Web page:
Wooden skyscrapers

Featured Image: If built, the W350 tower in Japan will become the tallest wooden skyscraper in the world.

Saturday, 1 June 2019, New York, NY – A Japanese company named Sumitomo Forestry has ambitious plans for a 70-story, 350 m (~1150 ft) tall skyscraper made almost entirely of timber. Its planned date of completion is in 2041 and its cost estimate is around $5.6 billion. In addition to becoming the tallest wooden skyscraper in the world, the building will also feature a steel skeletal frame to protect it from earthquakes, as well as numerous green balconies to connect the building’s residents to nature. According to Sumitomo Forestry, “The aim [of the building] is to create environmentally-friendly and timber-utilizing cities where [cities] become forests through increased use of wooden architecture for high-rise buildings”.

The Japanese government is encouraging architects, developers, and construction firms to create more wooden skyscrapers. The Japanese Government even passed the “Promotion of Use of Wood in Public Buildings Act” in 2010, mandating all government buildings three stories or less to be constructed with wood. And it’s not just Japan, either. All over the world, places such as London, Chicago, Stockholm, and even Bali are constructing wooden buildings. But wait, that sounds ridiculous. Doesn’t wood rot, or catch on fire? Is wood, as a building material, strong or stable enough for skyscraper construction? These are legitimate concerns, but there are actually some pretty creative solutions to these problems. And of course, there is one major reason why wood has seen a massive growth in popularity over the past decade: climate change.

The reality of climate change, and its detrimental effects, has spurred an increased sense of urgency to keep carbon emissions below that 1.5% growth rate. One of the solutions to this is to build more wooden skyscrapers. Concrete and steel, the materials traditionally used in the construction of skyscrapers, are thought to be responsible for 8% and 5% of total carbon emissions respectively. What’s more, a mid-rise building made out of timber will emit up to 5,000 tons less carbon over its lifetime than a concrete or steel building of the same size. After all, trees are well known for sucking up carbon dioxide and outputting clean, oxygenated air in its place. With hundreds of thousands of cubic metres of wood in just a single wooden skyscraper alone, that would mean phenomenal carbon savings. And finally, switching every concrete and/or steel building to timber could reduce worldwide carbon emissions by up to 31%.

Environmental benefits aside, the massive growth of urban areas also plays a factor. By 2050, we could see an additional 2 billion people living in urban areas around the world. Wooden skyscrapers are faster and cheaper to build than concrete or steel buildings, with a greater potential for compact, livable, and environmentally friendly housing. This means that wooden skyscrapers are more likely to keep up with the growing demand for urban housing than concrete or steel skyscrapers, all the while offering better quality housing at a more affordable price.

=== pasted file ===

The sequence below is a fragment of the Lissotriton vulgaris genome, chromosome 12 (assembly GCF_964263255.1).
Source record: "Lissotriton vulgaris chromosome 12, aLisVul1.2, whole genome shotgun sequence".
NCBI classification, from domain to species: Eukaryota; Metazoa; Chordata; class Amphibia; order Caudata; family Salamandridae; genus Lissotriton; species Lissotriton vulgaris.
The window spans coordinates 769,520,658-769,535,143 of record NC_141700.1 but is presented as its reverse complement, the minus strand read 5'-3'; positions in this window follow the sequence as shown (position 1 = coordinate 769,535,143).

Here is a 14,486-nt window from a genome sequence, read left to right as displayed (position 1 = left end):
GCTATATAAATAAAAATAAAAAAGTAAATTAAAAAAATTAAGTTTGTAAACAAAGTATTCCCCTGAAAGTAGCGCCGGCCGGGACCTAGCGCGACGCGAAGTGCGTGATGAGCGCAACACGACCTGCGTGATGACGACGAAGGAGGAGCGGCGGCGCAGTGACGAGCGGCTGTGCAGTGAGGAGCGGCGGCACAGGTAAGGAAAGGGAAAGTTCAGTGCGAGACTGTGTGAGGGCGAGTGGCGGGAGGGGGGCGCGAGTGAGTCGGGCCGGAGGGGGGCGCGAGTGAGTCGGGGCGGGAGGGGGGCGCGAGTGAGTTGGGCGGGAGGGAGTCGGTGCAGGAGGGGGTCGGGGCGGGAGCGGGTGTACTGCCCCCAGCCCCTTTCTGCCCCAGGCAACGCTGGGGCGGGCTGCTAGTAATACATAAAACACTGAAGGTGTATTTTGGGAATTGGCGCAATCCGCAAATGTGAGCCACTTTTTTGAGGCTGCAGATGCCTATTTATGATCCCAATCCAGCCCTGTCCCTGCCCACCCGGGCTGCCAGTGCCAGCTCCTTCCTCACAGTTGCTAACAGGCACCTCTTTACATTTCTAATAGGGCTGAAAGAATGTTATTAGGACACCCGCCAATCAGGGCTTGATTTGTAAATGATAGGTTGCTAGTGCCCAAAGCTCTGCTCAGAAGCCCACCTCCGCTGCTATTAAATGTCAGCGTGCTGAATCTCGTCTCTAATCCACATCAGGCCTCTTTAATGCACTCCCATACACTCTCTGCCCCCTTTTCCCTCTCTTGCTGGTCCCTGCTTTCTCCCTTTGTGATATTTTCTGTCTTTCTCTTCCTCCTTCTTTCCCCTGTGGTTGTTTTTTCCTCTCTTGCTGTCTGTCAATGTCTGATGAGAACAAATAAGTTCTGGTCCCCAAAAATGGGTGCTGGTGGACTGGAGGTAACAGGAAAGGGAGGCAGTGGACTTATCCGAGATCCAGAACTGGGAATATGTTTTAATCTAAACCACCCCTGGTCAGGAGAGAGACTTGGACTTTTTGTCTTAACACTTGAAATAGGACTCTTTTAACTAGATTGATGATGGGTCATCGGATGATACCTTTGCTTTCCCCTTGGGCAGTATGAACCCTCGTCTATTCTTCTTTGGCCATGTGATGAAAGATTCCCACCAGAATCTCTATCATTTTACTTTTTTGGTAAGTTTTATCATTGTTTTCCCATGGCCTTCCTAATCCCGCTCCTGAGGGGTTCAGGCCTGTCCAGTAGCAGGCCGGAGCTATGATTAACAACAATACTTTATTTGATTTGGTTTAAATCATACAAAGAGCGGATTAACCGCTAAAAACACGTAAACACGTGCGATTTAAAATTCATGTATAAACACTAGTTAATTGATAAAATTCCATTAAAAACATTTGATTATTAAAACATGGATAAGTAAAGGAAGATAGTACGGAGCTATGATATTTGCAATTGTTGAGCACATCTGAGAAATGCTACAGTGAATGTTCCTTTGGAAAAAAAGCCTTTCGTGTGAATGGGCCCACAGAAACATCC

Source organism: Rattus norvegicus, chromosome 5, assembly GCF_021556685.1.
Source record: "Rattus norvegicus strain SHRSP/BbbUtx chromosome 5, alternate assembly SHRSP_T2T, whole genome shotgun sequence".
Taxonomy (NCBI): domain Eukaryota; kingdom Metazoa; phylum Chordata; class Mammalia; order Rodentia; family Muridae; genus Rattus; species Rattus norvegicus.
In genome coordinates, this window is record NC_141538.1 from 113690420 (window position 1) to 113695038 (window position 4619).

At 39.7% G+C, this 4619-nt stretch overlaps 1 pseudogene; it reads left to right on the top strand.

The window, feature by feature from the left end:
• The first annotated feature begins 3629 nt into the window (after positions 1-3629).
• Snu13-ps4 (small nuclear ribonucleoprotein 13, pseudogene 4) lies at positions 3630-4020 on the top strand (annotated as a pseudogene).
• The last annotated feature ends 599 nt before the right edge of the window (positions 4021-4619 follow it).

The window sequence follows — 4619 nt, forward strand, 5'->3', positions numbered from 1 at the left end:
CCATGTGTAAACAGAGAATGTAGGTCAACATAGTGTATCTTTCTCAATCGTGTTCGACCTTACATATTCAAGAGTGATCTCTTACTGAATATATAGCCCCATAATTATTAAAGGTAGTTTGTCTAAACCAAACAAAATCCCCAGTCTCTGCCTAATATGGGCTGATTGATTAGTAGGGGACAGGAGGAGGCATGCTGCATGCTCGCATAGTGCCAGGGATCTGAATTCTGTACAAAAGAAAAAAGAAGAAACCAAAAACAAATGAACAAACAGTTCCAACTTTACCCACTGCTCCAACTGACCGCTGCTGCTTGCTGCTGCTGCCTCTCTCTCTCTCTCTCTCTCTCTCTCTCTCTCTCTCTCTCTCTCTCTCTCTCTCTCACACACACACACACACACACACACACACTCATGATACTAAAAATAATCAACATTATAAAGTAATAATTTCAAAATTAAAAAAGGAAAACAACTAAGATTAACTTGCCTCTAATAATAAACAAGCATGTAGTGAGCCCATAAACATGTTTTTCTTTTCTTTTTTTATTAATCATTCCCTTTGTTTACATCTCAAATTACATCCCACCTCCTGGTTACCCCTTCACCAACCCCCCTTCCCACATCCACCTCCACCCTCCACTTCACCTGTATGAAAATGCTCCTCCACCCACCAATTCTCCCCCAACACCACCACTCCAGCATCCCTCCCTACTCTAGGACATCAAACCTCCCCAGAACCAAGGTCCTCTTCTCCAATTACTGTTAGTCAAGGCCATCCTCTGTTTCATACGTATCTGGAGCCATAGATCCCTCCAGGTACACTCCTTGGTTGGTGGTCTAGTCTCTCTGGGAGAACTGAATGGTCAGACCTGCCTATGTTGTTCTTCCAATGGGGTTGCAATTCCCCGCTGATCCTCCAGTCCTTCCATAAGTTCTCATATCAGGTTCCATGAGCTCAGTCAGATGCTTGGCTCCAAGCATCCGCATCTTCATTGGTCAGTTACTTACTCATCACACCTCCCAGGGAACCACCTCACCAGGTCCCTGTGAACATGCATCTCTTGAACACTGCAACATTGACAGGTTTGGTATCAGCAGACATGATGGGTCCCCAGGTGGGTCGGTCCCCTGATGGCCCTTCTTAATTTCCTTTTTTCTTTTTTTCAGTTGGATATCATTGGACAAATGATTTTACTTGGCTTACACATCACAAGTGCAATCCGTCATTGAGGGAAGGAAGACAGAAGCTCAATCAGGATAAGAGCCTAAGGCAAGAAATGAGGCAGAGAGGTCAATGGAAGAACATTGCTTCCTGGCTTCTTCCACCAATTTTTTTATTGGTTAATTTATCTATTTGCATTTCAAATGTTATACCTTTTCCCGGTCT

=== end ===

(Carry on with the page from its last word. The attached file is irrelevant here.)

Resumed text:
Of course, there’s one big problem. Wood is famous for being an extremely flammable material. It also has the potential to rot over time. How do wooden skyscraper developers plan to combat this? The solution is simple: cross-laminated timber. It’s kind of like Jenga – it has alternating perpendicular grain directions, just like the image below:

Cross laminated timber

This design is an incredible breakthrough in wooden skyscraper construction. The structure of cross-laminated timber derives its strength from its ability to reduce the weakness of any one individual piece. Cross laminated timber has been tested multiple times in fire and earthquake simulations, and surprisingly, it has performed at-par, if not better than, concrete or steel materials. This makes sense, because, during a forest fire, living trees get damaged, but they aren’t usually completely destroyed, and recover from the fire shortly afterwards. Anyway, cross-laminated timber structures are especially strong during earthquakes, because they not only survive the earthquake, but are lighter than concrete or steel as a whole, and put less stress on the foundation.

Meanwhile, the architectural designs of wooden skyscrapers emphasise the natural materials in the structure. Research has shown that more natural materials in our environment increases self-esteem and well-being.

There are numerous proposals for wooden skyscrapers around the world, each one wackier than the next (you can Google them yourself). But, one must concede that there is as much excitement and potential for wooden skyscrapers as there is uncertainty, skepticism, and doubt. After all, no wooden building anywhere is greater than 120 m (~400 ft) in height, so a 350 m tall structure like the one mentioned at the beginning of this post just seems like an architect’s fantasy. But despite the limitations, wooden skyscrapers have enormous potential to create affordable, environmentally friendly housing and commercial office space, and building more of them is a step in the right direction. But what do you think? Would you like to live in one of these wooden skyscrapers? Or are you skeptical about them? Let us know in the comments. We’ll see you again in two weeks.

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